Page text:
Russia "Ready To Shoot Down" U.S. Spy Plane Behind Attacks On Airbase, Says Defense Official

A Russian defense official has doubled down on prior claims that the United States was behind a prior massive drone attack against Khmeimim Air Base near Latakia (alternately Hmeimim), which has further come under sporadic waves of attack by small armed drones which have appeared increasingly sophisticated. 

Vladimir Shamanov, head of the lower parliamentary house's defense committee and a former airborne troops commander, warned, according to a translation of his Tuesday statement by Russian Market:

In case of another U.S. drone attack on Russian Military Base in Syria, Russia is ready to shoot-down that plane

The threat was made against an American spy plane possibly being in the area near Syria to coordinate any future attack. Last week the Kremlin said, based on new intelligence provided by the Russian defense ministry, that a major attack on Khmeimim last January was coordinated by a US P-8 Poseidon surveillance plane

US P-8 Poseidon surveillance plane

The nighttime January 8th attack which involved 13 unmanned aerial vehicles (UAVs) in total — 10 approached Khmeimim while 3 attempted an attack on the naval facility in Tartus. That significant attack came after a prior New Year's eve drone assault actually damaged Russian jets parked at the airbase. 

Last weekend President Putin himself addressed the uptick in drone attacks especially over just the past two months while in discussions with the leaders of Germany, France and Germany in Istanbul, according to TASS

Terrorists continue attacks in Idlib, with dozens of drones shot down near the Russian military base in the country in the past two months or so, Russian President Vladimir Putin told reporters after a four-party summit on Syria held in Istanbul on Saturday.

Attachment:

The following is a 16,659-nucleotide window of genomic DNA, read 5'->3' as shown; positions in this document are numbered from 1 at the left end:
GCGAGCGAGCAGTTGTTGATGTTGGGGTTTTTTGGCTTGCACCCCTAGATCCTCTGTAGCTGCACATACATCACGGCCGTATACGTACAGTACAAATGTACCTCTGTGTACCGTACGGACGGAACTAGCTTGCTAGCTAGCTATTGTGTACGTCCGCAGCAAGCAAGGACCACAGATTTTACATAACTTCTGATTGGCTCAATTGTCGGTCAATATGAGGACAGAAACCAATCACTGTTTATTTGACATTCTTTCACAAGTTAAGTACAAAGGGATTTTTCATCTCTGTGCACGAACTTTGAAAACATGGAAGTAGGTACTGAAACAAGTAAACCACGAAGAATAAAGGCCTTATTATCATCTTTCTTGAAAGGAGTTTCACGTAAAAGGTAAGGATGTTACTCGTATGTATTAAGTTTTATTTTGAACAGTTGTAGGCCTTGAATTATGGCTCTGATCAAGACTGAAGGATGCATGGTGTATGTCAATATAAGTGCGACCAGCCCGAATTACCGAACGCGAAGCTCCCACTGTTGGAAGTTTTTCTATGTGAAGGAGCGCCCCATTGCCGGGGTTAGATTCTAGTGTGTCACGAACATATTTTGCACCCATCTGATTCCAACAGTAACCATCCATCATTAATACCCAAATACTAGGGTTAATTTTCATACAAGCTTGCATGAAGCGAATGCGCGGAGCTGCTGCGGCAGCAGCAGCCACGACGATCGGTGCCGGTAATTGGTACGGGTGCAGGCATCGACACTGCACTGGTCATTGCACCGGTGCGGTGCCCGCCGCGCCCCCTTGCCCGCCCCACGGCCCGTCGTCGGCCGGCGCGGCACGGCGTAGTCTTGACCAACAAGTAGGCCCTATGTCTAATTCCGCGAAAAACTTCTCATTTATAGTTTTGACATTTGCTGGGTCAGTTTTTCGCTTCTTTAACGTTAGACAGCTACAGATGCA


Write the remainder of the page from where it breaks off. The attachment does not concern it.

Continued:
"Russia reserves the right to support the Syrian government if terrorists carry out provocations from the Idlib zone," Putin said. "Quite recently - I have informed my counterparts - artillery strikes were delivered from the Idlib zone in the direction of Aleppo. In the recent six weeks to two months, our air defense has shot down 50 aerial vehicles near our base in Hmeymim."

Though at the Istanbul summit the Russian president stopped short of blaming the U.S. for coordinating the attacks — something that Pentagon officials have vehemently denied — the words came just days after Russian Deputy Defense Minister Colonel General Alexander Fomin went public with details of a Russian intelligence report at a plenary session of the Beijing Xiangshan Forum on security last Thursday: "Thirteen drones moved according to common combat battle deployment, operated by a single crew. During all this time the American Poseidon-8 reconnaissance plane patrolled the Mediterranean Sea area for eight hours," the deputy defense minister said. 

These latest threats "to shoot down that plane" also follow the mistaken downing of a Russian Ilyushin-20 reconnaissance plane in mid-September with 15 crew members on board after Israel launched a massive attack on Syrian government targets. Following the incident, for which Israel expressed regret, Russia had vowed an "adequate response" and effectively declared a "no-fly zone" in the area of its assets in Syria, and further moved forward with transferring S-300 air defense systems to the Syrian government. 

With Russia's heightened rhetoric of late, it appears to be anticipating the next potential major incident over the skies of Syria — only this time Moscow has raised the stakes as it vows to follow through on attacking American or other foreign aircraft behind attacks on Russian bases and aircraft in Syria. 

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